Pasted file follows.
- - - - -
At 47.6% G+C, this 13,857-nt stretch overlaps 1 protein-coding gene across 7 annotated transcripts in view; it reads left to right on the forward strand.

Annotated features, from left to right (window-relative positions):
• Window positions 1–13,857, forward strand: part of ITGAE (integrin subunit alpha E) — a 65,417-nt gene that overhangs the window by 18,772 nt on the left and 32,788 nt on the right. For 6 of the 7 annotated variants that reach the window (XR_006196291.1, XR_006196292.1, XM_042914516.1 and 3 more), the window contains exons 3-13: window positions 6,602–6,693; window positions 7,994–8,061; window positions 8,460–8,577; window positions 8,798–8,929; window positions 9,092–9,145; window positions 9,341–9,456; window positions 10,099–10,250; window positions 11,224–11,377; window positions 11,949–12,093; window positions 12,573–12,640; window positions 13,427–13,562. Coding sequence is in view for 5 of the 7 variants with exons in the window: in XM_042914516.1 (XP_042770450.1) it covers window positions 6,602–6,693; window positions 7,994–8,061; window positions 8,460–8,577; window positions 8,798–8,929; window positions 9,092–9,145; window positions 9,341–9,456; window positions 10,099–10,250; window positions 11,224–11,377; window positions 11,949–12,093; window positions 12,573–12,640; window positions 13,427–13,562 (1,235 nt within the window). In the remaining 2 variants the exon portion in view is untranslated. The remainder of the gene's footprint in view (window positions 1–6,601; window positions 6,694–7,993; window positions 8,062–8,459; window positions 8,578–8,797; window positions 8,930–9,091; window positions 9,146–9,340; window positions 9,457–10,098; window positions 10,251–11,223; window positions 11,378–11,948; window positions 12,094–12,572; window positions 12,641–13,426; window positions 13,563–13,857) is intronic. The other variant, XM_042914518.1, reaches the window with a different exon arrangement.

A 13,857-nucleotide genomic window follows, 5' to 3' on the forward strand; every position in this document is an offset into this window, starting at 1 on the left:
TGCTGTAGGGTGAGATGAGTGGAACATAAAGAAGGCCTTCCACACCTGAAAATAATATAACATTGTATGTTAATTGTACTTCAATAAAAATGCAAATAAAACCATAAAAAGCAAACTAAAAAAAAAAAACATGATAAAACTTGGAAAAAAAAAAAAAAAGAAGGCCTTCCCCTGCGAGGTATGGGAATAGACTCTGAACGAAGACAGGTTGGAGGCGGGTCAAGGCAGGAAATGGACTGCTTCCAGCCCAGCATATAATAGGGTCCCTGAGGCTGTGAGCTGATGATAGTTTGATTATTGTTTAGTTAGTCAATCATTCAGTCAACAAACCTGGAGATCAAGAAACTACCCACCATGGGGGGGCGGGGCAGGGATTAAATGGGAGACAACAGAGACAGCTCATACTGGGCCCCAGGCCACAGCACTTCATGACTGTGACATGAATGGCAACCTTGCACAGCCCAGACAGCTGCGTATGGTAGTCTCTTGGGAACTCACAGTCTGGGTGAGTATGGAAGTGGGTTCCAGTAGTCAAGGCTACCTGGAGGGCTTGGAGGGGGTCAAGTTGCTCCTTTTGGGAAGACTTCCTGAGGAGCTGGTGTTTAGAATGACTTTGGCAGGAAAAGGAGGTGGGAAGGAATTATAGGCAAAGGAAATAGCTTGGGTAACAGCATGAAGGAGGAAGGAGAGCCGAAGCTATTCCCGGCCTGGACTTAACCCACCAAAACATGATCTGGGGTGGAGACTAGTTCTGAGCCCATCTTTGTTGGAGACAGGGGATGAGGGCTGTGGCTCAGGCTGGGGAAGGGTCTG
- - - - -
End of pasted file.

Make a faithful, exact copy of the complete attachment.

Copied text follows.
At 47.6% G+C, this 13,857-nt stretch overlaps 1 protein-coding gene across 7 annotated transcripts in view; it reads left to right on the forward strand.

Annotated features, from left to right (window-relative positions):
• Window positions 1–13,857, forward strand: part of ITGAE (integrin subunit alpha E) — a 65,417-nt gene that overhangs the window by 18,772 nt on the left and 32,788 nt on the right. For 6 of the 7 annotated variants that reach the window (XR_006196291.1, XR_006196292.1, XM_042914516.1 and 3 more), the window contains exons 3-13: window positions 6,602–6,693; window positions 7,994–8,061; window positions 8,460–8,577; window positions 8,798–8,929; window positions 9,092–9,145; window positions 9,341–9,456; window positions 10,099–10,250; window positions 11,224–11,377; window positions 11,949–12,093; window positions 12,573–12,640; window positions 13,427–13,562. Coding sequence is in view for 5 of the 7 variants with exons in the window: in XM_042914516.1 (XP_042770450.1) it covers window positions 6,602–6,693; window positions 7,994–8,061; window positions 8,460–8,577; window positions 8,798–8,929; window positions 9,092–9,145; window positions 9,341–9,456; window positions 10,099–10,250; window positions 11,224–11,377; window positions 11,949–12,093; window positions 12,573–12,640; window positions 13,427–13,562 (1,235 nt within the window). In the remaining 2 variants the exon portion in view is untranslated. The remainder of the gene's footprint in view (window positions 1–6,601; window positions 6,694–7,993; window positions 8,062–8,459; window positions 8,578–8,797; window positions 8,930–9,091; window positions 9,146–9,340; window positions 9,457–10,098; window positions 10,251–11,223; window positions 11,378–11,948; window positions 12,094–12,572; window positions 12,641–13,426; window positions 13,563–13,857) is intronic. The other variant, XM_042914518.1, reaches the window with a different exon arrangement.

A 13,857-nucleotide genomic window follows, 5' to 3' on the forward strand; every position in this document is an offset into this window, starting at 1 on the left:
TGCTGTAGGGTGAGATGAGTGGAACATAAAGAAGGCCTTCCACACCTGAAAATAATATAACATTGTATGTTAATTGTACTTCAATAAAAATGCAAATAAAACCATAAAAAGCAAACTAAAAAAAAAAAACATGATAAAACTTGGAAAAAAAAAAAAAAAGAAGGCCTTCCCCTGCGAGGTATGGGAATAGACTCTGAACGAAGACAGGTTGGAGGCGGGTCAAGGCAGGAAATGGACTGCTTCCAGCCCAGCATATAATAGGGTCCCTGAGGCTGTGAGCTGATGATAGTTTGATTATTGTTTAGTTAGTCAATCATTCAGTCAACAAACCTGGAGATCAAGAAACTACCCACCATGGGGGGGCGGGGCAGGGATTAAATGGGAGACAACAGAGACAGCTCATACTGGGCCCCAGGCCACAGCACTTCATGACTGTGACATGAATGGCAACCTTGCACAGCCCAGACAGCTGCGTATGGTAGTCTCTTGGGAACTCACAGTCTGGGTGAGTATGGAAGTGGGTTCCAGTAGTCAAGGCTACCTGGAGGGCTTGGAGGGGGTCAAGTTGCTCCTTTTGGGAAGACTTCCTGAGGAGCTGGTGTTTAGAATGACTTTGGCAGGAAAAGGAGGTGGGAAGGAATTATAGGCAAAGGAAATAGCTTGGGTAACAGCATGAAGGAGGAAGGAGAGCCGAAGCTATTCCCGGCCTGGACTTAACCCACCAAAACATGATCTGGGGTGGAGACTAGTTCTGAGCCCATCTTTGTTGGAGACAGGGGATGAGGGCTGTGGCTCAGGCTGGGGAAGGGTCTG